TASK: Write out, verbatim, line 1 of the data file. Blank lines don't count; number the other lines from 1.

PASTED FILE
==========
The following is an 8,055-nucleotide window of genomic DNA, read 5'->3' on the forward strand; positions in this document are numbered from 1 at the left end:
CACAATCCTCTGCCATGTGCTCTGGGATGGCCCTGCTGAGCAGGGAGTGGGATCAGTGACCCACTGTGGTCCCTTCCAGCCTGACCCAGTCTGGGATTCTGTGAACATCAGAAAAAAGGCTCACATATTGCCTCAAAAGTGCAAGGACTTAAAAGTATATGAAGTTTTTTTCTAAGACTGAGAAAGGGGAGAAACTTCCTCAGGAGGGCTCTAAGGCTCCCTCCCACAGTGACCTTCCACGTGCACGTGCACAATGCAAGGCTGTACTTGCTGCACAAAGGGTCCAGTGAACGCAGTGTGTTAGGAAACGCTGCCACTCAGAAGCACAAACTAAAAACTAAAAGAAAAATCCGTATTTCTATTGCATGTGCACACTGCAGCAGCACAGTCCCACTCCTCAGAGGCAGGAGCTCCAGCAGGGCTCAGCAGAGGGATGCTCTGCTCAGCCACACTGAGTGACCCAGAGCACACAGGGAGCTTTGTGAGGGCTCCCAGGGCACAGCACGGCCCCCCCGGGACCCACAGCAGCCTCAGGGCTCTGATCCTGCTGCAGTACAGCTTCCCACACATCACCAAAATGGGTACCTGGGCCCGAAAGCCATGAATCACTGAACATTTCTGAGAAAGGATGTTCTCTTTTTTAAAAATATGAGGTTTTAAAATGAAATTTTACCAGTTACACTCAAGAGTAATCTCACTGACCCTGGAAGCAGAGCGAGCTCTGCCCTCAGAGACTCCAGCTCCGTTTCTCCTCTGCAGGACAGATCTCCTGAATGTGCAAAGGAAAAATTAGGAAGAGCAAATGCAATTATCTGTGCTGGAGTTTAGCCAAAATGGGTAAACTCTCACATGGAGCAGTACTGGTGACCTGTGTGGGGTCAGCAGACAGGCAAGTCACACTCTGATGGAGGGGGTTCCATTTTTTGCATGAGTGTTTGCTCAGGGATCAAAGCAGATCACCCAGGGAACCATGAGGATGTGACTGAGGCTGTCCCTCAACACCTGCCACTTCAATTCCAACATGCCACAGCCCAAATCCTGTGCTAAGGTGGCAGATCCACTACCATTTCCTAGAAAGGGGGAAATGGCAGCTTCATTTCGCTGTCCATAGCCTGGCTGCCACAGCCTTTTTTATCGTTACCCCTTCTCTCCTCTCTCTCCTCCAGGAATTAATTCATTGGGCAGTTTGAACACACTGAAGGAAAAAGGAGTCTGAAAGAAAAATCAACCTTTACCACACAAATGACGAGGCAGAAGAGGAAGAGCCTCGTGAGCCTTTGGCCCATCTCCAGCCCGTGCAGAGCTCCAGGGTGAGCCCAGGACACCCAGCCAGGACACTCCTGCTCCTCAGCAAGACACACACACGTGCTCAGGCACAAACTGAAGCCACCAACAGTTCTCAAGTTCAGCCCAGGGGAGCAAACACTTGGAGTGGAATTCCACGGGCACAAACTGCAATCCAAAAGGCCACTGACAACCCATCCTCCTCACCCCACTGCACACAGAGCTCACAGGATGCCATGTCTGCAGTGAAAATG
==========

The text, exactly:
The following is an 8,055-nucleotide window of genomic DNA, read 5'->3' on the forward strand; positions in this document are numbered from 1 at the left end: